Officials, archaeologists butt heads over ‘royal bath’

Archaeological Department says structure at Lahore Fort cannot be identified without proper investigations


Asif Mehmood January 31, 2019
PHOTO: EXPRESS

LAHORE: Contradictory claims made by officials from the Punjab Archaeology Department and the Lahore Walled City Authority (WCLA) over the unearthing of a shahi hammam (royal bath) at Lahore Fort has cast a shadow over the historical discovery.

Previously, officials from the Walled City Lahore Authority (WLCA) discovered the structure after clearing more than 100,000 cubic feet of rubble from Emperor Akbar’s living quarters. After making the discovery, WCLA officials termed the structure a royal bath. However, according to officials from the Punjab Archaeological department, such a statement cannot be made without a proper investigation.

WCLA Conservation Director Najamul Saqib says the construction of Lahore Fort was carried out in different periods. “Majority of the work was carried out during Mughal Emperor Akbar’s rein. Then Emperor Jahangir and Emperor Shah Jehan added to the fort with several structures,” he explains.

“Through excavation, the authority is trying to uncover the fort’s many secrets,” he says. Saqib maintains that the royal bath was discovered underneath the living quarters of Punjab Archaeological Department officials.

“So far, the authority has discovered the royal kitchen, Musamam Gate and an ancient arsenal,” he emphasises. The layout of the recently discovered structure strongly resembles the royal baths constructed near Delhi Gate. Arguably, the size of these baths is smaller, but the water drainage system and chimneys to let out steam are the same, he says.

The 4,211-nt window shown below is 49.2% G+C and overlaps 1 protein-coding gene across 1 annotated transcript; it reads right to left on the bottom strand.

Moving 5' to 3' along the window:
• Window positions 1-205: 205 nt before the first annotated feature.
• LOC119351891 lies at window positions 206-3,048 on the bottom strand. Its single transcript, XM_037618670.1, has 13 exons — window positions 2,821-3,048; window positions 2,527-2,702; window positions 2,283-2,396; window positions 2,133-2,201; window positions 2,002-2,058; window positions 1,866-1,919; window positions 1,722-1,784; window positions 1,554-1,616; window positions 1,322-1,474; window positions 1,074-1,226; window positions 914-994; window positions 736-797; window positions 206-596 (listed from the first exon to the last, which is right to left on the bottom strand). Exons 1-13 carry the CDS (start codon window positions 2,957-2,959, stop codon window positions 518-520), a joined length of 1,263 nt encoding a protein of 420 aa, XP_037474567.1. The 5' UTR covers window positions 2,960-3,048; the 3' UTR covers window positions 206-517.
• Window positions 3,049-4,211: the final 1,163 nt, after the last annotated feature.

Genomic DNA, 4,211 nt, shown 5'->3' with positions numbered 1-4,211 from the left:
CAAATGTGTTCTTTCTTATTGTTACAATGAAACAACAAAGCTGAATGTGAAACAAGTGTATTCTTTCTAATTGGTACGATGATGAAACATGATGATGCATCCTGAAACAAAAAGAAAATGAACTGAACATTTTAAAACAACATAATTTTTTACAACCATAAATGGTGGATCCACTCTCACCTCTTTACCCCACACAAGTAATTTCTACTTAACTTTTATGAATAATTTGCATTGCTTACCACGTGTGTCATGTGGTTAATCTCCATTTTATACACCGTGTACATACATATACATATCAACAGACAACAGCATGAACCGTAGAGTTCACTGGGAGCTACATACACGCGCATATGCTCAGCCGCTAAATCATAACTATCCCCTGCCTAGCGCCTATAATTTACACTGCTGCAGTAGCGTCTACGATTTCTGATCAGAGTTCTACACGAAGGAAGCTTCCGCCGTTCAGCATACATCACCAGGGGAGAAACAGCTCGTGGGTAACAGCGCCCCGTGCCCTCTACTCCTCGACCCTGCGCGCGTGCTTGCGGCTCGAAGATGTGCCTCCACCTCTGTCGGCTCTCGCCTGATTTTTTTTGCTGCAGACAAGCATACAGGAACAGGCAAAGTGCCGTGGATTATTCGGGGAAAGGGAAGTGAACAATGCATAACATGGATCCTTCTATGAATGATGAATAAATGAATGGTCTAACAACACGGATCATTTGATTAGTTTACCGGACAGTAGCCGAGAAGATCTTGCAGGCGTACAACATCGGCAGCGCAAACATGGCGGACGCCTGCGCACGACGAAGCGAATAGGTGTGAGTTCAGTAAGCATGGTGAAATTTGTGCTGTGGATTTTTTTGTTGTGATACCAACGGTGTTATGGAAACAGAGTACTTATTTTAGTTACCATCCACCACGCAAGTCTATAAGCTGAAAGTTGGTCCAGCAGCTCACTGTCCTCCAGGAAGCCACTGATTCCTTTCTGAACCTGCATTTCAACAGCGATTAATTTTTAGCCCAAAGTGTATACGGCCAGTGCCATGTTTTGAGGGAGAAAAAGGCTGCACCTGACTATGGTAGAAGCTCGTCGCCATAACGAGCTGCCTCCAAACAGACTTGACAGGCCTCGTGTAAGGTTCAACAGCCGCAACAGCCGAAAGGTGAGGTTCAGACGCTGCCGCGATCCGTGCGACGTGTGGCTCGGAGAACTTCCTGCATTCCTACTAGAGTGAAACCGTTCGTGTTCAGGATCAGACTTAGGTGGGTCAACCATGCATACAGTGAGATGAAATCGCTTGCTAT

“Keeping these discoveries in mind and using our experience, we can safely assume that this structure was a royal bath,” he adds. However, this is just a preliminary study. The site needs to be properly documented, he states.

“Further, excavation will be done under and around the structure to ascertain how it is connected to the rest of the buildings in Lahore Fort. Only then will we be able to correctly identify the structure,” he maintains. He adds that beneath the structure, they were also able to spot drains and water channels.

“The structure shows no signs of human activity. Usually, the condition of the walls reveals if a building was in use. However, no such evidence has been discovered here,” he says.

On the other hand, Punjab Archaeological Department Director Malik Masood claims that the department conducted the first archaeological study of the ancient citadel in 1958. “During this, it was discovered that the fort was constructed over 13 different time periods,” he says. Construction was also carried out after the rein of the Mughals came to an end. As a result, many of the ancient structures were buried underground. “We have all the maps and documents of these structures. But due to unforeseen circumstances, some areas had to be restricted for the public and these places remain hidden from the public eye,” he claims.

The director says it is not possible to identify an ancient structure without carrying out proper research and calling in a panel of experts. |Doing so without following proper procedures is akin to making fun of history,” he expresses.

He points out that during the Mughal era, there was no concept of constructing underground baths. Malik stressed they need to ask the right questions. “If the entire fortress was constructed above ground, then why was the royal bath constructed underground? Further, how would the water be drained from an underground bath and where would the fire burn? A lot of research needs to be done in order to answer these questions. Until then, no structure can be properly identified,” he reiterates.

Archaeologist Naeem Mustafa says that coming up with a hypothesis is the first step in identifying an ancient relic. With the passage of time, its true identity begins to slowly reveal itself.

Using Mohenjo Daro and Harappa as an example, he explains that the origins of the names of the site have still not been discovered. “Mohenjo Daro can be roughly translated to mean ‘a mound of corpses’. But when people lived in Mohenjo Daro, they did not go around calling their home ‘a mound of corpses’,” he says.

“Extensive research is required in order to correctly identify a structure. The credibility of the department is questioned when their identification of an ancient discovery is proven incorrect,” he expresses.

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